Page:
- Test Coverage: We require unit tests for all functionality. We generate JaCoCo test coverage reports on all push and pull-request events to the source code repository. Although we don't have a strict minimum coverage for acceptance, coverage is usually over 90%, and quite often at or near 100%. Current coverage is reported in the readme of the GitHub repository (updated automatically).
- Regression Testing: All new and existing tests are executed as part of all pull requests, and all must pass for acceptance.
- Static Analysis: We use multiple static analysis tools to scan for potential vulnerabilities, error prone code, and other potential code improvements. At the present time, this includes running CodeQL on all push and pull request events. Additionally, we run Lift on all pull requests. Sonatype's Lift runs a suite of several tools that includes Google's Errorprone, Facebook's Infer, as well as FindSecBugs, among others.
The following is a list of publications that either influenced the design of the Chips-n-Salsa library, or which directly used code from the library. In many cases, the papers in the list used earlier implementations of library contents, but which has since been reimplemented. For example, much of the library's code was originally written specifically for permutation optimization problems (i.e., optimization problems, such as the traveling salesperson, for which we are searching the space of permutations). However, much of this code has been heavily refactored (in some cases rewritten from scratch) to use Java generic types enabling application to many other types of optimization problem, including real-valued function optimization. Additionally, the code in the Chips-n-Salsa library has been optimized for execution speed, such as utilizing more efficient random number generators than was used in some of these prior publications.
- Vincent A. Cicirello. Optimizing the Modified Lam Annealing Schedule. Industrial Networks and Intelligent Systems, 7(25), Article e1, December 2020. [PDF] [BIB] [DOI]
- Vincent A. Cicirello. JavaPermutationTools: A Java Library of Permutation Distance Metrics. Journal of Open Source Software, 3(31), 950, November 2018. [PDF] [BIB] [DOI]
- Vincent A. Cicirello. Impact of Random Number Generation on Parallel Genetic Algorithms. In Proceedings of the Thirty-First International Florida Artificial Intelligence Research Society Conference, pages 2-7. AAAI Press, May 2018. [PDF] [BIB] [PUB]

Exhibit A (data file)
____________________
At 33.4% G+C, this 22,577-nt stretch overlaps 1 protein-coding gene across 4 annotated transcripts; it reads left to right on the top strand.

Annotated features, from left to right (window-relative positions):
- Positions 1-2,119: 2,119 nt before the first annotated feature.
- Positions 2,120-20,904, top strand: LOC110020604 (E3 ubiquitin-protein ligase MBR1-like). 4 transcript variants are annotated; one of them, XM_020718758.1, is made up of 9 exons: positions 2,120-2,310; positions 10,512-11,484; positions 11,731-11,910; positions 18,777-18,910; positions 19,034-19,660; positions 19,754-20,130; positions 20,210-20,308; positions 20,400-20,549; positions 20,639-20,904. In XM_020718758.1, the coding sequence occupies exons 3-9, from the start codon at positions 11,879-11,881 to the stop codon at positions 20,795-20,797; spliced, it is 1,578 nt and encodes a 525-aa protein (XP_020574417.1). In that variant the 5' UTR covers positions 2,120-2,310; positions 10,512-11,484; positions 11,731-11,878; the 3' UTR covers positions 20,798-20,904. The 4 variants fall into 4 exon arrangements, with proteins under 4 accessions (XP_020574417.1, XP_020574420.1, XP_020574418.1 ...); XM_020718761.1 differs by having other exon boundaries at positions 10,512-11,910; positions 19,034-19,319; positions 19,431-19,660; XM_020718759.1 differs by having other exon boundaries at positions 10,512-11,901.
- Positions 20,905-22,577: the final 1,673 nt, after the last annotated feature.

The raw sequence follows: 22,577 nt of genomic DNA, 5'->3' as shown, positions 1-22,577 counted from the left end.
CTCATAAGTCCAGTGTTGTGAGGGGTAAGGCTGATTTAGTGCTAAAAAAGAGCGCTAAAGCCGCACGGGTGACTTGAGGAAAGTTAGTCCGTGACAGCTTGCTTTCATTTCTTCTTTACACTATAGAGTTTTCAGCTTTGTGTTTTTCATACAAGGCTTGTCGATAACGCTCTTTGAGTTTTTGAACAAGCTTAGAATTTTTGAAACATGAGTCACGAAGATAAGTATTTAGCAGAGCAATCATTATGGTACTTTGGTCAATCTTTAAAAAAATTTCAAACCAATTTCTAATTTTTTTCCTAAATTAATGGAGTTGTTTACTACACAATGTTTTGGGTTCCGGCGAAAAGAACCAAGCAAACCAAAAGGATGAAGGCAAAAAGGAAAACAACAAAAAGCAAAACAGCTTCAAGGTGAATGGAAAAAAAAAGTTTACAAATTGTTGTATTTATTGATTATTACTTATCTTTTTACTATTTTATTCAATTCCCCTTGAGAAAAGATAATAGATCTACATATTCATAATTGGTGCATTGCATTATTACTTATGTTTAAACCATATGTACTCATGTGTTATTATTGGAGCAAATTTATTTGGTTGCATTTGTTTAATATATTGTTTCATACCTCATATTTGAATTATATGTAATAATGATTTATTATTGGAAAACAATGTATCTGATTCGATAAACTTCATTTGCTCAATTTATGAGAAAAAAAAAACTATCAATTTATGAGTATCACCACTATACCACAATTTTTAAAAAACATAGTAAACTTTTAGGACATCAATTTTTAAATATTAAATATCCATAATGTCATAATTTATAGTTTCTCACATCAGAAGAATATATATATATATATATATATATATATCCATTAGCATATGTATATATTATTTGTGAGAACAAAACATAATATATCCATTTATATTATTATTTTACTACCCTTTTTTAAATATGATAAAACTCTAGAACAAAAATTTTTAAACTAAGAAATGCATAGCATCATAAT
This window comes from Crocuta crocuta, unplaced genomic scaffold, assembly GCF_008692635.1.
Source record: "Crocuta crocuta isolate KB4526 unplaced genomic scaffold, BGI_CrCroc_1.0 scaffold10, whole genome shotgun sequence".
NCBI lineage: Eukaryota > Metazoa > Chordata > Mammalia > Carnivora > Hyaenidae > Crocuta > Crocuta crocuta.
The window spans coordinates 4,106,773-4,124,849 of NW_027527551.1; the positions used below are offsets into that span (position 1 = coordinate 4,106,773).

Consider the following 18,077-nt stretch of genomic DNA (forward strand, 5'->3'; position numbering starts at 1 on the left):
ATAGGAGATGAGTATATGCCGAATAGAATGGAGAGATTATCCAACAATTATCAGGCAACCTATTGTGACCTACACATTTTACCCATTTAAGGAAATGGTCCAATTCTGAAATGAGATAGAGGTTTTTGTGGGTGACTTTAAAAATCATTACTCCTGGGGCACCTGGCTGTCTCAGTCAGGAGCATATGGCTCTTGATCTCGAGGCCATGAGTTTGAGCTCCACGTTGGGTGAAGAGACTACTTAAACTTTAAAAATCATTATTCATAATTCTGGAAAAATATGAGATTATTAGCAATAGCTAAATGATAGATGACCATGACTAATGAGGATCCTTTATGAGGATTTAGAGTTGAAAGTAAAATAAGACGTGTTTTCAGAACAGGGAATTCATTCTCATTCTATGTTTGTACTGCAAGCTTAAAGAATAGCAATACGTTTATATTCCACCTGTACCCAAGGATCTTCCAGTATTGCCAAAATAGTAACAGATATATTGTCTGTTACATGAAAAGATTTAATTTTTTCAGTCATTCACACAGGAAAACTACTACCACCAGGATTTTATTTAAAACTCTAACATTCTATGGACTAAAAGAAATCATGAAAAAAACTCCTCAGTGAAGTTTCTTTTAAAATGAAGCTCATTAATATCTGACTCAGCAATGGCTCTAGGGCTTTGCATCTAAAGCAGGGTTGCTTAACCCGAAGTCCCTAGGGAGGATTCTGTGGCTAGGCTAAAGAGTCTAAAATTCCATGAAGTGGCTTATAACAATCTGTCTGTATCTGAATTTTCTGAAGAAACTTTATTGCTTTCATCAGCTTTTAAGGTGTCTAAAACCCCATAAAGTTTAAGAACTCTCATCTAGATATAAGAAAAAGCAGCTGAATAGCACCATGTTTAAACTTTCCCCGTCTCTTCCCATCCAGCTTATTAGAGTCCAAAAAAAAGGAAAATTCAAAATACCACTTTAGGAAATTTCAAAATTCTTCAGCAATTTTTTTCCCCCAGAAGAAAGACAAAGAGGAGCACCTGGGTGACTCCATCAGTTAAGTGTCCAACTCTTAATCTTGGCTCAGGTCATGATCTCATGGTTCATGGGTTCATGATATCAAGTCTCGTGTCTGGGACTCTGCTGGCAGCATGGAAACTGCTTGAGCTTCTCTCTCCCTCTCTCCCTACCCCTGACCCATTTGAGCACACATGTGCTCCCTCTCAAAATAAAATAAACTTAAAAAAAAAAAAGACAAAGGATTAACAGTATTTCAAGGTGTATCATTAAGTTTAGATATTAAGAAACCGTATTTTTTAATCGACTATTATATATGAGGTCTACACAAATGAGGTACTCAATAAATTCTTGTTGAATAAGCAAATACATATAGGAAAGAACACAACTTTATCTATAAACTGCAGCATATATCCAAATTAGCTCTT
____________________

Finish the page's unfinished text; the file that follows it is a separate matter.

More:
- Vincent A. Cicirello. Variable Annealing Length and Parallelism in Simulated Annealing. In Proceedings of the Tenth International Symposium on Combinatorial Search (SoCS 2017), pages 2-10. AAAI Press, June 2017. [PDF] [BIB] [PUB] [arXiv]
- Vincent A. Cicirello. The Permutation in a Haystack Problem and the Calculus of Search Landscapes. IEEE Transactions on Evolutionary Computation, 20(3):434-446, June 2016. [PDF] [BIB] [DOI]
- Vincent A. Cicirello. On the Effects of Window-Limits on the Distance Profiles of Permutation Neighborhood Operators. In Proceedings of the 8th International Conference on Bio-inspired Information and Communications Technologies, pages 28-35. EAI, December 2014. [PDF] [BIB] [PUB]
- Vincent A. Cicirello and Robert Cernera. Profiling the Distance Characteristics of Mutation Operators for Permutation-Based Genetic Algorithms. In Proceedings of the Twenty-Sixth International Florida Artificial Intelligence Research Society Conference, pages 46-51. AAAI Press, May 2013. [PDF] [BIB] [PUB]
- Vincent A. Cicirello. On the Design of an Adaptive Simulated Annealing Algorithm. In Proceedings of the International Conference on Principles and Practice of Constraint Programming First Workshop on Autonomous Search. AAAI Press, September 2007. [PDF] [BIB]
- Vincent A. Cicirello and Stephen F. Smith. Enhancing Stochastic Search Performance by Value-Biased Randomization of Heuristics. Journal of Heuristics, 11(1):5-34, January 2005. [PDF] [BIB] [DOI]
- Vincent A. Cicirello. Boosting Stochastic Problem Solvers Through Online Self-Analysis of Performance. PhD thesis, The Robotics Institute, School of Computer Science, Carnegie Mellon University, Pittsburgh, PA, July 2003. [PDF] [BIB]